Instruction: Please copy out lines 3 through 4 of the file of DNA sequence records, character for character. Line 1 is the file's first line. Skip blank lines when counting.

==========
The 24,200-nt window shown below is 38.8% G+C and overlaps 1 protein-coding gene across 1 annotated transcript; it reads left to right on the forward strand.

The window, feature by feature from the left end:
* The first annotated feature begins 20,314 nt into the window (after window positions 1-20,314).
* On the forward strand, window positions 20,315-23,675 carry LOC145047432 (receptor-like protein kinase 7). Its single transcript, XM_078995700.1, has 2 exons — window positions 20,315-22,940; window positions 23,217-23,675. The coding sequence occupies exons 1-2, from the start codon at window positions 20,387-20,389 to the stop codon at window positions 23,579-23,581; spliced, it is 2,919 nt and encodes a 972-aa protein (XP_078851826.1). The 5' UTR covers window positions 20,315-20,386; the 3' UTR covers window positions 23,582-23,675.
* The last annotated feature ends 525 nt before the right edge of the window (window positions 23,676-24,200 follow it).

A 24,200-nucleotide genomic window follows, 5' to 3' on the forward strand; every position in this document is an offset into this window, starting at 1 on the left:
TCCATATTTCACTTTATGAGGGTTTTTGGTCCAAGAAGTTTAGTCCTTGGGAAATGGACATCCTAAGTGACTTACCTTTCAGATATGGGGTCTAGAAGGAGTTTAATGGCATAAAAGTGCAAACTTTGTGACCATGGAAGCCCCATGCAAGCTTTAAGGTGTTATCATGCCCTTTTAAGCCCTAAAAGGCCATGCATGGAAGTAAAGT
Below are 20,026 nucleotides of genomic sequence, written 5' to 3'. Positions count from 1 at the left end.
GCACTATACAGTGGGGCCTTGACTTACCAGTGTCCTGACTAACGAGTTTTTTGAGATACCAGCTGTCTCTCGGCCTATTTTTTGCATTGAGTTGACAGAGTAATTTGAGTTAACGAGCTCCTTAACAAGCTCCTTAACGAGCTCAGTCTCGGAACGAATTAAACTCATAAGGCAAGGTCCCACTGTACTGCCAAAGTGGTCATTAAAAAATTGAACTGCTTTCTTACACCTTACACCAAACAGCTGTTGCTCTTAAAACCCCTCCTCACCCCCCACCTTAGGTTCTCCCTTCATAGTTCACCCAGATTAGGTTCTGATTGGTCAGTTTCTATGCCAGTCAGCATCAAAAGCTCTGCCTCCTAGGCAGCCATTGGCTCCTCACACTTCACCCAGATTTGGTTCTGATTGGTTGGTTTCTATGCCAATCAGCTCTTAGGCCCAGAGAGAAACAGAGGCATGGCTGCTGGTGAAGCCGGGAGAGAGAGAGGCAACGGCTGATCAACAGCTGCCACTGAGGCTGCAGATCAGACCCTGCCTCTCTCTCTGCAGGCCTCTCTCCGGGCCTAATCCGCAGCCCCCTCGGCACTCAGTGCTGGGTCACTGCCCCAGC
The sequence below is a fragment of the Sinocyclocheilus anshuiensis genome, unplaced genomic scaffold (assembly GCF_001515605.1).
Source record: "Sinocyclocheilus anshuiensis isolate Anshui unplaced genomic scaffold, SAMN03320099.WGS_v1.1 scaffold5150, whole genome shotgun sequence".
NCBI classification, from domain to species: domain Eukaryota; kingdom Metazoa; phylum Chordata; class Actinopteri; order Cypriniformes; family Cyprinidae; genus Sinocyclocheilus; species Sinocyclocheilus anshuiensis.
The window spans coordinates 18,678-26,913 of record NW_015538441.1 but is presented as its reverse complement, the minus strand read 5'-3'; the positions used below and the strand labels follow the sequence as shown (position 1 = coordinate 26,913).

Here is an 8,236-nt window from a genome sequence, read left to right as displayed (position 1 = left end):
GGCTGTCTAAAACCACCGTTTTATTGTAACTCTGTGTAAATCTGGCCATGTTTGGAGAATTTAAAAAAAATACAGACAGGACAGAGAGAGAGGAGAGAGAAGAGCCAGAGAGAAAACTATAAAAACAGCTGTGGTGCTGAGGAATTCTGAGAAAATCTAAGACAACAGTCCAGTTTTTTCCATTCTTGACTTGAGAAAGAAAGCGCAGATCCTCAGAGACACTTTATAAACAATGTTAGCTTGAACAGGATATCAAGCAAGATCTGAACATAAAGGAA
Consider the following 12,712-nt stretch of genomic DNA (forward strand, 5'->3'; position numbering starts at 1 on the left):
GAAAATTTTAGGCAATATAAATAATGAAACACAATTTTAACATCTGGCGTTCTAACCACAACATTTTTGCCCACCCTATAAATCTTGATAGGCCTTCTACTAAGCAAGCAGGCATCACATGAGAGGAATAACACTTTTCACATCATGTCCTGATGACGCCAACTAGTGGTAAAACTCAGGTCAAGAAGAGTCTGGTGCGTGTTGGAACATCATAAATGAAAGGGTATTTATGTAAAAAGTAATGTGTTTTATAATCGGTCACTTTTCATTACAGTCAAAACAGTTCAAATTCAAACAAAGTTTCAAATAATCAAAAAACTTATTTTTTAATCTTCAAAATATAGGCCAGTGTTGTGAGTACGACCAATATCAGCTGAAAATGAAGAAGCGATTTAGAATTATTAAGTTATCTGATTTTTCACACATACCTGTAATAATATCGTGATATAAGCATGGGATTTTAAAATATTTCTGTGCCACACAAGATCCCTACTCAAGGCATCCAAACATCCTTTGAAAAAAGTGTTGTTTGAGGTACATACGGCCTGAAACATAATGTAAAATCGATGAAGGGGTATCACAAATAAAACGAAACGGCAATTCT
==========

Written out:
* The first annotated feature begins 20,314 nt into the window (after window positions 1-20,314).
* On the forward strand, window positions 20,315-23,675 carry LOC145047432 (receptor-like protein kinase 7). Its single transcript, XM_078995700.1, has 2 exons — window positions 20,315-22,940; window positions 23,217-23,675. The coding sequence occupies exons 1-2, from the start codon at window positions 20,387-20,389 to the stop codon at window positions 23,579-23,581; spliced, it is 2,919 nt and encodes a 972-aa protein (XP_078851826.1). The 5' UTR covers window positions 20,315-20,386; the 3' UTR covers window positions 23,582-23,675.